|MadSci Network: Immunology|
It is true that the membrane of the T helper cell should not be
antigenic by itself. However, the penicillin binds to many sites on the
membrane. The arrangment of these determinants on the
membrane is what the immune system reacts to. At this point, the
small penicillin molecule appears to the immune system to be a
large, multi-determinant antigen, which, of course, is fully capable of
elliciting an immune response. Below is an excerpt from a recent
review of drug allergies:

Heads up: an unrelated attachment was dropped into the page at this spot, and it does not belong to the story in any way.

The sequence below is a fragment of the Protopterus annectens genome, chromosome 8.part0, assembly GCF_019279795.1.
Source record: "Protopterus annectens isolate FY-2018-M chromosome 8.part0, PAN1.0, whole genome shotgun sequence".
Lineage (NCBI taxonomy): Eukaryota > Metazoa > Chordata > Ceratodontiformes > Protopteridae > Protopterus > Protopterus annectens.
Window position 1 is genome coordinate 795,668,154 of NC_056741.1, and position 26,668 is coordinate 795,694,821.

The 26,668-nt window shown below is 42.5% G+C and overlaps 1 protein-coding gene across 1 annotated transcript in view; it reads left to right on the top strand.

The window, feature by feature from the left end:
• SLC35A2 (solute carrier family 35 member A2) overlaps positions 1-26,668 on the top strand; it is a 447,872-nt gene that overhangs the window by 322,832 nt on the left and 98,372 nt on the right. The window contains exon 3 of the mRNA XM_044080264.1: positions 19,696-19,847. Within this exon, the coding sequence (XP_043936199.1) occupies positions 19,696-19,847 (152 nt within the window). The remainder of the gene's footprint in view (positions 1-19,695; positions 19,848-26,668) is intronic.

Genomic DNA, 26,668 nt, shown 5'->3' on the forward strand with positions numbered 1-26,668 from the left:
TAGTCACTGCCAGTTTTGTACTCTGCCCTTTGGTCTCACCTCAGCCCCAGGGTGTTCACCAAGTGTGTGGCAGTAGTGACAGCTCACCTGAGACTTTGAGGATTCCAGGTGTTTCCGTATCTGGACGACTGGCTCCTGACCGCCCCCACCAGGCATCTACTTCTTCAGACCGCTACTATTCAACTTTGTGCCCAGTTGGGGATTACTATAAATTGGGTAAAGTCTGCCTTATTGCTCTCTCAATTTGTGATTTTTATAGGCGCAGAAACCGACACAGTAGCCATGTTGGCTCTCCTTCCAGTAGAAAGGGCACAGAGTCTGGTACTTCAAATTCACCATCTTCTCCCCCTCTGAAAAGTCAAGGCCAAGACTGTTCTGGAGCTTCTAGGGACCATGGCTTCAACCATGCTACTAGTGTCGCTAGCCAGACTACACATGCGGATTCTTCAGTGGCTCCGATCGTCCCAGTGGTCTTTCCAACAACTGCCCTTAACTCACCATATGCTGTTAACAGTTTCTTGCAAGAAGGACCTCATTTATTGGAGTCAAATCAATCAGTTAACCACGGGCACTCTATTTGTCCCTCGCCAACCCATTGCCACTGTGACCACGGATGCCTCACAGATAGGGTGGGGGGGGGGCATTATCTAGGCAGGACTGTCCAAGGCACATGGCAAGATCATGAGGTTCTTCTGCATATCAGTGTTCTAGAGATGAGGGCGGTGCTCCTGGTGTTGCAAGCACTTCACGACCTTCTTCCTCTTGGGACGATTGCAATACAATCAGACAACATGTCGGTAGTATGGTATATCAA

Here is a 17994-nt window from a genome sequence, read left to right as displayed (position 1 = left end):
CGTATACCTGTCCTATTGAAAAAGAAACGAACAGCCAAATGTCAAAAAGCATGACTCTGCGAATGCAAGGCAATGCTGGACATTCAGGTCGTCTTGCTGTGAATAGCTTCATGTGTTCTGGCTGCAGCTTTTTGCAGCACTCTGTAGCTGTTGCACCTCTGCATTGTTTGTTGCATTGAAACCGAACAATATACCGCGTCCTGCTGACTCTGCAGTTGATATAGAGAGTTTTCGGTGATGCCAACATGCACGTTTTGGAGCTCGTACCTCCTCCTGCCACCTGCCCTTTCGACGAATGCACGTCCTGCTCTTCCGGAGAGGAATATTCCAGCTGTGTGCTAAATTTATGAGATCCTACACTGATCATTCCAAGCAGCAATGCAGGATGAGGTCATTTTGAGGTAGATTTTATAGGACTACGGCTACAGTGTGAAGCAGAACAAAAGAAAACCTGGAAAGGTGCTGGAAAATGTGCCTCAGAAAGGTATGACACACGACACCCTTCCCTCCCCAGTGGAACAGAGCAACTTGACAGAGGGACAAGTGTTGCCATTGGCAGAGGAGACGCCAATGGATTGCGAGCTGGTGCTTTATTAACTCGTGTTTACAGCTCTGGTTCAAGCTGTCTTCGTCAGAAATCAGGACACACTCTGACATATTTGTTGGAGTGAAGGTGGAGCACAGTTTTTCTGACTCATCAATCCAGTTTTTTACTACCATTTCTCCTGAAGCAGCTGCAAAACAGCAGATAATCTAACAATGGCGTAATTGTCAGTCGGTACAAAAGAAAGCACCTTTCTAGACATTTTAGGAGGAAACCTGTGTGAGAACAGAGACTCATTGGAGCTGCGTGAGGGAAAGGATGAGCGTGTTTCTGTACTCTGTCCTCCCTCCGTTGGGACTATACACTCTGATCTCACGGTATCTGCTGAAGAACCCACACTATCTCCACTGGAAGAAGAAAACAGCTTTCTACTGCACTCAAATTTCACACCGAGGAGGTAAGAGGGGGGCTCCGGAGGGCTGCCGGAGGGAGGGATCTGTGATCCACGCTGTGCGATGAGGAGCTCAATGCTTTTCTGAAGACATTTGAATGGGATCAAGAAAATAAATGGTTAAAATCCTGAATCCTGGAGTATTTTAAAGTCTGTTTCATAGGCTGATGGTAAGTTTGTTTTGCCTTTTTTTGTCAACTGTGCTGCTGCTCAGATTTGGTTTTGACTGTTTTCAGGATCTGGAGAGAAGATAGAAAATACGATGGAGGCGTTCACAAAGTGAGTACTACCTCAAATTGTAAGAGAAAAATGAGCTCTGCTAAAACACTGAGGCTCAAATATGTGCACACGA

Drug metabolism typically occurs as 2 different steps, phase I and phase II reactions. Phase I reactions are oxidation-reduction or hydrolysis reactions, and phase II reactions are conjugation reactions that result in the formation of inactive compounds that are easily excreted. Most often, a reactive metabolite formed by phase I metabolism is promptly detoxified and eliminated. However, reactive drug metabolites that are not detoxified may bind to proteins or nucleic acids, causing cellular necrosis or the production of an altered gene product, respectively, as part of a directly toxic effect. Reactive metabolites of sulfonamides have been shown to act in this manner. 11,12 Alternatively, reactive metabolites may act as haptens that bind covalently with cellular macromolecules such as serum proteins 6,7 or cell-surface membranes. 13 Such binding results in the formation of large, multivalent immunogens that may initiate an immune response. It is thought that hypersensitivity reactions to antibiotics may occur by way of this mechanism.
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